By Emmaline Jurgena
For The Catholic Messenger
Matt Grillot was only 6 years old when he fell from a welded structure and injured his spinal cord, rendering him a quadriplegic. Now, at age 37, he finds himself turning to his community for support as he raises money for a vehicle that will meet his transportation needs.
Faith and community have always played roles in Grillot’s life, and he credits his family as key to managing his limited mobility. Grillot says that his parents, Ed and Chris, “always expected the same things out of me as my two younger brothers” growing up.
While Grillot feels that his disability has shaped his faith “to a certain extent,” he says that he “always had a tendency towards faith, religion [and] spiritual things.” Certain experiences furthered his belief in God, such as surviving a perforated stress ulcer in his stomach in 1985, which he calls “a miracle.”
Grillot’s faith journey took a turn after he attended his first Christian Experience Weekend (CEW) in 2005. Before he participated in CEW, Grillot had been feeling depressed. After the weekend, he found that his faith had been bolstered.
“It led to me asking questions like, ‘What is God asking me to do in life, and what are my gifts, and how can I serve the Church?’ It led to a process of self-examination about what I was called to in life,” Grillot said.
Addressing these questions led, in part, to Grillot entering Conception Seminary College in Conception, Mo., in 2008. He graduated in 2010 with a B.A. in philosophy, and returned to DeWitt, quickly becoming re-involved with St. Joseph Parish, which he had begun attending in 2003. Grillot is currently a lector, Grand Knight for the Knights of Columbus Council and an active supporter of CEW.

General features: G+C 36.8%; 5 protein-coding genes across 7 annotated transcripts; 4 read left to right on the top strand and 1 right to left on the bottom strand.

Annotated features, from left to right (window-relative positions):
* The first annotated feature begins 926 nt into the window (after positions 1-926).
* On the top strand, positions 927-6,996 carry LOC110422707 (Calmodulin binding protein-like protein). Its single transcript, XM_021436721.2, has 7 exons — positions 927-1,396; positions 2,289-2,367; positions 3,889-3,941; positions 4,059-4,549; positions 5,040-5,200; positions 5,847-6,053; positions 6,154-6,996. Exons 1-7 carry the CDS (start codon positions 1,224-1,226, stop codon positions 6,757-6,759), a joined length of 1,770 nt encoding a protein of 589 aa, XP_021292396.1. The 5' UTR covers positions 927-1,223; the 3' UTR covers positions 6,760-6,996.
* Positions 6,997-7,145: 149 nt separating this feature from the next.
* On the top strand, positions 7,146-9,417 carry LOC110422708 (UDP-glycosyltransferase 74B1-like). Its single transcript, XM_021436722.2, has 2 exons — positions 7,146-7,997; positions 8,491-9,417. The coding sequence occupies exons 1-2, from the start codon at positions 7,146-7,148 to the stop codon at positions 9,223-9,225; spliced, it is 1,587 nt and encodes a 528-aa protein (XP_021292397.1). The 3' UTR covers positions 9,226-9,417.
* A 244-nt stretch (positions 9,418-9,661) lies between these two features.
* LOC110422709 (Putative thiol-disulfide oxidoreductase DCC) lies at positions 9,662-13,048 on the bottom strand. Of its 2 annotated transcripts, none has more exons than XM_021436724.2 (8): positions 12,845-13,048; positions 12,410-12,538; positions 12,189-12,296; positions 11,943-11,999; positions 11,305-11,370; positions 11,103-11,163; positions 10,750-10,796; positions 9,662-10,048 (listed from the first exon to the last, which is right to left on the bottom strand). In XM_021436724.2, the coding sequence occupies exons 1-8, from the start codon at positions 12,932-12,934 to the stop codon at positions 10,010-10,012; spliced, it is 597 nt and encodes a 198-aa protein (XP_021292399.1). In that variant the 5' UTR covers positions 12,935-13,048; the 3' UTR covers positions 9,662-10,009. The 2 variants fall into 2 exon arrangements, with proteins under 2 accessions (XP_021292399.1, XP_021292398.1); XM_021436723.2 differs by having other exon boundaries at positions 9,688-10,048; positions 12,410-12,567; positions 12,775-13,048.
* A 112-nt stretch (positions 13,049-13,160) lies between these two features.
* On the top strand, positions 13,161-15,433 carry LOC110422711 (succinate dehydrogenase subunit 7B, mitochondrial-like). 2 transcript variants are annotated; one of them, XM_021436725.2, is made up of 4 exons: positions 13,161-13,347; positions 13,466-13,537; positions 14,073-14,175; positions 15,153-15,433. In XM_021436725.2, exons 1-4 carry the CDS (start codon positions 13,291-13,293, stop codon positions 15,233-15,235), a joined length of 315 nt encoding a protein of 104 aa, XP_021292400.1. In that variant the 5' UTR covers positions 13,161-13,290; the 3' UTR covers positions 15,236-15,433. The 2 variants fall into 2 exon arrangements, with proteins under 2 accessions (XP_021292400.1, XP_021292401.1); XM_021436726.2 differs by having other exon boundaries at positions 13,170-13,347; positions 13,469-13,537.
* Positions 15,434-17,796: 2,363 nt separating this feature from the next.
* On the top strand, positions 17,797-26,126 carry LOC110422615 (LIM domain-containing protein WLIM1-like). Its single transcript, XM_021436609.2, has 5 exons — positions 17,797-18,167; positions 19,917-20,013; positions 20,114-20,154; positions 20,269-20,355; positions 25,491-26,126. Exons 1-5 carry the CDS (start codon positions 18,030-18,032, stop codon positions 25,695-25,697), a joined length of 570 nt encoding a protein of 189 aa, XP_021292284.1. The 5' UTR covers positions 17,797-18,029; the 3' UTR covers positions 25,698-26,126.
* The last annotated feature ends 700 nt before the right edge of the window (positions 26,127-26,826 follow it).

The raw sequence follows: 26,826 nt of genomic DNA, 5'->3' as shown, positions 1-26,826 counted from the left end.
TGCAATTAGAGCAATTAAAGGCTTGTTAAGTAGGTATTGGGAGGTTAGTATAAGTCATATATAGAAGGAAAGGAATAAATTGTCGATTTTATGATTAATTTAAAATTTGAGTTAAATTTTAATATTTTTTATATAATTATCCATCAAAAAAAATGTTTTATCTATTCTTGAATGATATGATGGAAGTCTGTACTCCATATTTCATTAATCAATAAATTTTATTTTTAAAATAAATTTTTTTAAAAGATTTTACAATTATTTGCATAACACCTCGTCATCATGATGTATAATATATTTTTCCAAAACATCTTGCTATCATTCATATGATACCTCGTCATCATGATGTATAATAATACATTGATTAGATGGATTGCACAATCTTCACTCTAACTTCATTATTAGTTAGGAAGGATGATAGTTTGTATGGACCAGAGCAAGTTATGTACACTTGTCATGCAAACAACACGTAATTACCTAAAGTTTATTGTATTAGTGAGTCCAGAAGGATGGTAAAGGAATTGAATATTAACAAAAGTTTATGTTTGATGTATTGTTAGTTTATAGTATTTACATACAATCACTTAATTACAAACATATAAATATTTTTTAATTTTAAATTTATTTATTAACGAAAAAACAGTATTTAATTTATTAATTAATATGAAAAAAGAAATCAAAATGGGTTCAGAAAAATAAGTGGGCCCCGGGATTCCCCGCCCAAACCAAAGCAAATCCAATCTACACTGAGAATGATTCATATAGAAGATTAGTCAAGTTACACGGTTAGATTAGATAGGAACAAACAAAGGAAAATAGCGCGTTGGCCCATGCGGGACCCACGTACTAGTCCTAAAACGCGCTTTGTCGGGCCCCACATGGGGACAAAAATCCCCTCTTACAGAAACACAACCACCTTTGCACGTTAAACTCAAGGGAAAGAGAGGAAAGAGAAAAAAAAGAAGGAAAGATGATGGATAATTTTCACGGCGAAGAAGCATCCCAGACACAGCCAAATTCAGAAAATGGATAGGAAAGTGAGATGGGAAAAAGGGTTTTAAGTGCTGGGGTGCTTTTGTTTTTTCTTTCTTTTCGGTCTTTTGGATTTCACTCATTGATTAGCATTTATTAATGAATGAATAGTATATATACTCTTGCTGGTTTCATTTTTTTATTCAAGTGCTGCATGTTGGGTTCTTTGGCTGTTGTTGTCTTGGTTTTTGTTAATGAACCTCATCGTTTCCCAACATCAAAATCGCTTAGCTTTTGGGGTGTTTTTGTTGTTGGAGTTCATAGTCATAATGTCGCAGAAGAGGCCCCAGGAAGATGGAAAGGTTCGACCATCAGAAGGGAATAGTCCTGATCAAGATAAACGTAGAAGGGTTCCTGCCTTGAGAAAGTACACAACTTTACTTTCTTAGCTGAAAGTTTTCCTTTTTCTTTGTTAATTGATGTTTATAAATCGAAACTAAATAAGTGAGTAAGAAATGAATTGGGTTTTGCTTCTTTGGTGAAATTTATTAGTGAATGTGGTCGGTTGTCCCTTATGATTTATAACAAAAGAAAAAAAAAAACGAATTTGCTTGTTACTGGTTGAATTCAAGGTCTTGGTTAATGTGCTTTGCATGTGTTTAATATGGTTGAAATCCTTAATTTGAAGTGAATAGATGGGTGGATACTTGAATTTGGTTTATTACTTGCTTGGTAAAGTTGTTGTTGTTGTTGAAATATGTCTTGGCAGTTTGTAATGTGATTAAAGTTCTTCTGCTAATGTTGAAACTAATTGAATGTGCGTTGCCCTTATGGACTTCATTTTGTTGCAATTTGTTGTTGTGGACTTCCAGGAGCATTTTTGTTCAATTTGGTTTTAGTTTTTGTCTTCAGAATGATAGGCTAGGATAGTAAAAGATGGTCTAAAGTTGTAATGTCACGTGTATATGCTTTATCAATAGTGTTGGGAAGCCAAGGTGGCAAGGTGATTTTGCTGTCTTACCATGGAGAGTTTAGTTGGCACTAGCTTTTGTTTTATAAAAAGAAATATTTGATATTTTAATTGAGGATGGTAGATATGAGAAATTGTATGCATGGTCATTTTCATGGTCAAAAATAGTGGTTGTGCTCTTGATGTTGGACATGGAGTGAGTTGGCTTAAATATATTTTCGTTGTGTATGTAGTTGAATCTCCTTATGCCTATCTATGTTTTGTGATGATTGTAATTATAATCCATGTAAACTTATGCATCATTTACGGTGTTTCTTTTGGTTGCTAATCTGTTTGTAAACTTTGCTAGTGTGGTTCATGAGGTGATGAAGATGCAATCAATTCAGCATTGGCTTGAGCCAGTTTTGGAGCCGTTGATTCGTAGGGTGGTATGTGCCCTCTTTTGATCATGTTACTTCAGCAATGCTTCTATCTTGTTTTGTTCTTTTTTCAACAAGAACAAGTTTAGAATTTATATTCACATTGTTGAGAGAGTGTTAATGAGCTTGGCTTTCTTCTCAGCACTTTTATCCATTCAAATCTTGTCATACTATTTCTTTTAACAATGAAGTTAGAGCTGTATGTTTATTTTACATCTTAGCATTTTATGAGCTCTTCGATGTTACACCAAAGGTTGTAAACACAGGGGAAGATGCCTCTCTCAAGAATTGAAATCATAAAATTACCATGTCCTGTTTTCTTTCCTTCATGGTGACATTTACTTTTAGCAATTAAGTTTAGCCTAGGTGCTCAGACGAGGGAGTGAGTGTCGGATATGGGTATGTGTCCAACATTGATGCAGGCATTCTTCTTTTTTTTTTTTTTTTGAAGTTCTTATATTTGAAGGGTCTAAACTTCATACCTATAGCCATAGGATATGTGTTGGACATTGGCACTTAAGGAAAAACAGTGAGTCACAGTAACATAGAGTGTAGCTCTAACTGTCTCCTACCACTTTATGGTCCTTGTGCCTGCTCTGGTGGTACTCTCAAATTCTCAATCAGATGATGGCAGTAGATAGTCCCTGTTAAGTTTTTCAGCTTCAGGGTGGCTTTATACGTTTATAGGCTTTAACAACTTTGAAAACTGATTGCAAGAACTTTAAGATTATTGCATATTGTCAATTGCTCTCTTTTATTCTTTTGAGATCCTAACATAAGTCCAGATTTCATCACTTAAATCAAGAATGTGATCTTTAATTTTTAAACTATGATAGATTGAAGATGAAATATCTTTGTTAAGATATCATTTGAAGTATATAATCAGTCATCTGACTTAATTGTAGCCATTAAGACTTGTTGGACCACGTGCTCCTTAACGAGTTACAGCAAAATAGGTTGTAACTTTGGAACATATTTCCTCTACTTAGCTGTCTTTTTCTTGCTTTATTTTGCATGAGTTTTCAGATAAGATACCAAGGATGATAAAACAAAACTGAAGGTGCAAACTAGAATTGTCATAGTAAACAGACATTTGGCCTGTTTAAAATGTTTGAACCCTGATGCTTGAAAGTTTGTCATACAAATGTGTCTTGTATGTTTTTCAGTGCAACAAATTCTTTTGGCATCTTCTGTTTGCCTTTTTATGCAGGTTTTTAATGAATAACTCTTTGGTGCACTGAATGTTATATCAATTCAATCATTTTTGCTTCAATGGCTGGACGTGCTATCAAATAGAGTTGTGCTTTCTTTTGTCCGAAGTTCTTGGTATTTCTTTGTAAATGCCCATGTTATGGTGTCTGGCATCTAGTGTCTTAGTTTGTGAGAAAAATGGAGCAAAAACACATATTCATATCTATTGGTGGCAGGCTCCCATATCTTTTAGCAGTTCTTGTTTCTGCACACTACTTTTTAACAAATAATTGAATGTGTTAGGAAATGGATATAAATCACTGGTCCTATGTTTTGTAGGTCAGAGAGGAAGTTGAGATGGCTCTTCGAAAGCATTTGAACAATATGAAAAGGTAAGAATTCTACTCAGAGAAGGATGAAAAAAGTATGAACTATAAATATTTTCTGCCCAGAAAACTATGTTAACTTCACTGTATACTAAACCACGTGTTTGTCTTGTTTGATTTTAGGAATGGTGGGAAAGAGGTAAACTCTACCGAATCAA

“Matt’s been very faithful, very involved [at St. Joseph’s]. He’s got a deep faith and he’s always willing to jump in and help wherever he can,” said Father Paul Connolly, pastor of St. Joseph Parish.
Grillot uses a power wheelchair and requires a wheelchair-accessible vehicle to get around. He drove a van that he customized with modified hand controls, but it was totaled in an accident in 2010. Since then, Grillot has been searching for ways to raise money for a suitable replacement vehicle.
A new van would benefit Grillot by improving his ability to be involved in his community, providing more opportunity to see family and friends, and helping him pursue employment outside of his home, he said. At present, Grillot works from home for a company called National Telecommunications Institute.
“Telecommuting from home has its advantages; you don’t have to worry about a formal dress code or the weather … you just have to fire up your computer and make sure you have an Internet connection. But it has it downsides; you don’t have any direct, in-person contact with people,” Grillot said.
After assessing his available funds, Grillot determined that he was $15,000 short of what he needed for a new vehicle. A friend suggested that he create a profile on a “crowdsourcing” website, allowing him to reach out to supporters online. Grillot also received several grants and is working with a fundraising committee that has distributed material to various DeWitt businesses and several parishes in the Diocese of Davenport. Through these efforts, Grillot estimates that approximately $10,000 has been raised.
Grillot has taken on the pursuit of a new van with equal parts dedicated effort and a trust in his faith, an approach that he believes has helped him throughout his life.
“My attitude of perseverance and not quitting or giving up, and knowing that whatever is going on … God has a plan … even thought his answers don’t always come in the shape or form that you’re looking for. Accepting that is part of the faith journey,” he said.
To learn more about Grillot’s fundraising campaign, visit http://www.you caring.com/other/
(Emmaline Jurgena, a student at Marquette University in Milwaukee, is an intern for The Catholic Messenger. Her family belongs to Sacred Heart Cathedral in Davenport.)